It Is No Longer a One-man Show

To reform or Not to reform?

The agreement is signed and the people of Cambodia are watching.

The debates at all levels about the signed deal demonstrate very clearly that the people know the value of their votes and they will continue to watch.

Let’s give democracy a chance and not just with a hand shake but with hard work ahead of us.

http://www.channelnewsasia.com/news/video/cambodia-ready-for-reform/1288634.html

A Chance to Build a Loyal Opposition

http://www.phnompenhpost.com/post-weekend/cambodia%E2%80%99s-chance-real-debate

Setting a New Culture for National Reconciliation

At the prison gate after release on 22 July,2014

At the prison gate after release on 22 July,2014

I have no regrets,
I have no revenge,
I have only one wish: national reconciliation.

The new game now is in Parliament with CNRP as the Loyal Opposition.

The Phnom Penh Post interview in Khmer

The Long March Toward Democracy

Moving towards democratic governance. The ball is in the people’s court.

CNRP intends to set a new culture of public hearings and debates inside the parliament. The National Assembly is the House of the people. The checks and balances is within the hands of the Loyal Opposition that has the support of the people.

http://www.sophanseng.info/2014/07/cambodias-long-march-toward-democracy/

Bringing a New Culture to the National Assembly

http://www.phnompenhpost.com/post-weekend/cambodia%E2%80%99s-chance-real-debate

The public galleries will be open to the people, including the high fence that surrounds the parliament building, to start with.

Am I Free?

Mu Sochua in Prey Sar prison

Mu Sochua in Prey Sar prison

Fighting for justice to bring reforms of a justice system that is rotten to the core.

Very deep gratitude to all who show their support.

More Determined Than Ever

Minutes after arrest. MU Sochua holding up 7 , symbol of the opposition-AP picture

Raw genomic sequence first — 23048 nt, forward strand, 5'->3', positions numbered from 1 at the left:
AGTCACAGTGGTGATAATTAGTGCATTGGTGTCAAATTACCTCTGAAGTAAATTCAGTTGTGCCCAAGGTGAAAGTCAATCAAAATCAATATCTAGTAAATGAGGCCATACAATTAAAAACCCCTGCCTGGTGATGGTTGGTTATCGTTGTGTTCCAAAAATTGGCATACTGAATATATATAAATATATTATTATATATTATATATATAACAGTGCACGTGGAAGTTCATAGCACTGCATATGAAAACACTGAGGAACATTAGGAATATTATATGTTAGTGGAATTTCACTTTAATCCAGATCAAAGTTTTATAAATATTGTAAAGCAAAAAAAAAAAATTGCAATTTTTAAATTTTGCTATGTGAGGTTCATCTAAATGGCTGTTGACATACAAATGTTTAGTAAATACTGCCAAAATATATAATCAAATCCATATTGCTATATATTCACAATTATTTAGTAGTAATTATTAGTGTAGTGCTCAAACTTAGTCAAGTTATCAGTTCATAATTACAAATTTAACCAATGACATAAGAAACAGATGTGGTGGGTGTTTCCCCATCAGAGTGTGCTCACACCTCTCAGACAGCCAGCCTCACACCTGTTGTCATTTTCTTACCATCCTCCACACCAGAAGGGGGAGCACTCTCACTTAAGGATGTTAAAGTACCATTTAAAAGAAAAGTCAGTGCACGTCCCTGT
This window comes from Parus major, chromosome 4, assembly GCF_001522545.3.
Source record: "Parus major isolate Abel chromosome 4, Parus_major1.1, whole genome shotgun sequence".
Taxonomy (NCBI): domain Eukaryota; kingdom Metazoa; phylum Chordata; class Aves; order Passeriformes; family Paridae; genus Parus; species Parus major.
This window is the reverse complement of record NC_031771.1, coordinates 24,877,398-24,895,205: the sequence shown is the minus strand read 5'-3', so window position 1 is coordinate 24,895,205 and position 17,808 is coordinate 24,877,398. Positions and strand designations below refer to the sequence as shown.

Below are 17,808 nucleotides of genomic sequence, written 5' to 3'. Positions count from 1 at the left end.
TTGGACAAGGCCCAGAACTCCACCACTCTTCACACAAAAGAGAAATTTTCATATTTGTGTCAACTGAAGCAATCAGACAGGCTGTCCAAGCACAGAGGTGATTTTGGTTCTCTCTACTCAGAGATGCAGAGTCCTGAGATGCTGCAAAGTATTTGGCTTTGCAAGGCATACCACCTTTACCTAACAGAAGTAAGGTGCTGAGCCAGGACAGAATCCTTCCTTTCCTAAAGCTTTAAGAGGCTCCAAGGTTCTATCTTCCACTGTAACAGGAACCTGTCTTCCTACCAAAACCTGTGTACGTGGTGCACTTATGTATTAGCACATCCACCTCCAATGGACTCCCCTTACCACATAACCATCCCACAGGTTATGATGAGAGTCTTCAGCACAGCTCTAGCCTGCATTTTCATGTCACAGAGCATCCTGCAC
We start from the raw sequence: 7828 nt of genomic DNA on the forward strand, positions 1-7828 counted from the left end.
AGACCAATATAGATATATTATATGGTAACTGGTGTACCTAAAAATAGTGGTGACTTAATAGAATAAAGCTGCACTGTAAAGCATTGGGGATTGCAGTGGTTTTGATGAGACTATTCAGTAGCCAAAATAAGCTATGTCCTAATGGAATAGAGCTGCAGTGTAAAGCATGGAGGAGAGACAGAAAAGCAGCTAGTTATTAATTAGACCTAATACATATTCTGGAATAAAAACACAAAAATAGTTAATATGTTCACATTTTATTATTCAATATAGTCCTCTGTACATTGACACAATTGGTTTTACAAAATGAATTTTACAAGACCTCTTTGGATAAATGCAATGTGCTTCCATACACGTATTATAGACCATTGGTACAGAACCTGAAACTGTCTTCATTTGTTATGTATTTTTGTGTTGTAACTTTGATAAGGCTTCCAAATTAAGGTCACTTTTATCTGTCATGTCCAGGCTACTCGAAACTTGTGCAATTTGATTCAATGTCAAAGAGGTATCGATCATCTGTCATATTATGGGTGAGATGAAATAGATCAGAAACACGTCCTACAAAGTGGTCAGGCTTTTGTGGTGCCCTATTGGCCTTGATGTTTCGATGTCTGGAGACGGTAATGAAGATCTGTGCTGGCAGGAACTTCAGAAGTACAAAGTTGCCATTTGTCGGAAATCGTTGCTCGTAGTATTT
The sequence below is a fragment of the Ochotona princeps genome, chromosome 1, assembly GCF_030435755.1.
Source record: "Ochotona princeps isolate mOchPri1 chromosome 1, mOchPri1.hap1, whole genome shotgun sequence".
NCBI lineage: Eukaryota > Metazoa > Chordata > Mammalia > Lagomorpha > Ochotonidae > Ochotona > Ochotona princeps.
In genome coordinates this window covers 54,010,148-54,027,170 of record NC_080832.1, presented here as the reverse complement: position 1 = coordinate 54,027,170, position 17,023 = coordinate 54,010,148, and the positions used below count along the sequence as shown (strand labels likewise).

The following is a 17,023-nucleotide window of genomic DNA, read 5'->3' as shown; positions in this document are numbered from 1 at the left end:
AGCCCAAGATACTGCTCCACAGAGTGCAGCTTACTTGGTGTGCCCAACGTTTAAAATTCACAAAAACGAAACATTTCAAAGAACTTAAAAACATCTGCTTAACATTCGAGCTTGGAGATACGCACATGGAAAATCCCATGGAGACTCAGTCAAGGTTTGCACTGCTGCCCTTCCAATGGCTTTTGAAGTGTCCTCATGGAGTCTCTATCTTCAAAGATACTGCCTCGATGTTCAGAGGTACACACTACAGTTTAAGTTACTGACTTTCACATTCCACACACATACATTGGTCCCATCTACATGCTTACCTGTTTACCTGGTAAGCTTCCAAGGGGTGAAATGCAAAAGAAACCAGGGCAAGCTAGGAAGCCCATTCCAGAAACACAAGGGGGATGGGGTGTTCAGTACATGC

Minutes after arrest. MU Sochua holding up 7 , symbol of the opposition-AP picture

24.07.2014

After Jailing, Mu Sochua ‘More Determined’
by Men Kimseng, VOA Khmer

A Cambodian lawmaker from the main opposition party of Cambodia National Rescue Party (CNRP) Mu Sochua, center, gestures to make the number seven, the party’s ballot number, before being detained by authorities at Freedom Park, in Phnom Penh, Cambodia, Tuesday, July 15, 2014. Three lawmakers from the opposition CNRP were detained and sent to police headquarters for leading about a hundred of their supporters to demonstrate in front of the park, asking authorities to open the site to the public. (AP Photo/Heng Sinith)
A Cambodian lawmaker from the main opposition party of Cambodia National Rescue Party (CNRP) Mu Sochua, center, gestures to make the number seven, the party’s ballot number, before being detained by authorities at Freedom Park, in Phnom Penh, Cambodia, Tuesday, July 15, 2014. Three lawmakers from the opposition CNRP were detained and sent to police headquarters for leading about a hundred of their supporters to demonstrate in front of the park, asking authorities to open the site to the public. (AP Photo/Heng Sinith)

Mu Sochua, the outspoken lawmaker of the opposition who just spent a week in jail, says she is going to continue pushing for democratic reforms in Cambodia.
“I’m not intimidated by arrest,” she told “Hello VOA” on Wednesday. “Instead, my will to defend the people and fight for democracy is even sharper and more determined.”
Mu Sochua has led a series of non-violent demonstrations outside Freedom Park in Phnom Penh since the government enacted a ban on public assembly in January.
One of those protests turned violent last week, when her supporters turned on city security guards who had again barred them entry into the park and, witnesses say, provoked demonstrators.

Mu Sochua and seven other members of the Cambodia National Rescue Party subsequently were arrested and charged with insurrection and incitement of violence, charges that remain, despite their release earlier this week.

Mu Sochua says the guards beat the protesters, too. “We never incite, never endorse violence,” she said Wednesday.
After their arrest, she said, the seven lawmakers and her assistant were held in handcuffs overnight, allowed to rest only on a chair. They were later charged with crimes that carry up to 30 years in prison.

Mu Sochua said her time in jail demonstrates many flaws in the system.
“If we don’t reform our judicial system, we won’t be able to solve this big national issue,” she said. “We cannot address this issue of impunity. Those who beat others will go free, and those who order the attack can still go free, and Cambodia then will plunge into bloodshed.”
She and the other prisoners were released late Tuesday, following a political deal between Prime

Minister Hun Sen and Rescue Party President Sam Rainsy. Electoral reform and high-ranking seats in the National Assembly were also part of the agreement.
Some supporters have expressed frustration with the deal, but Mu Sochua says it will allow the opposition to protect people from the National Assembly.
“Give us time to do the work before you pass judgment,” she said.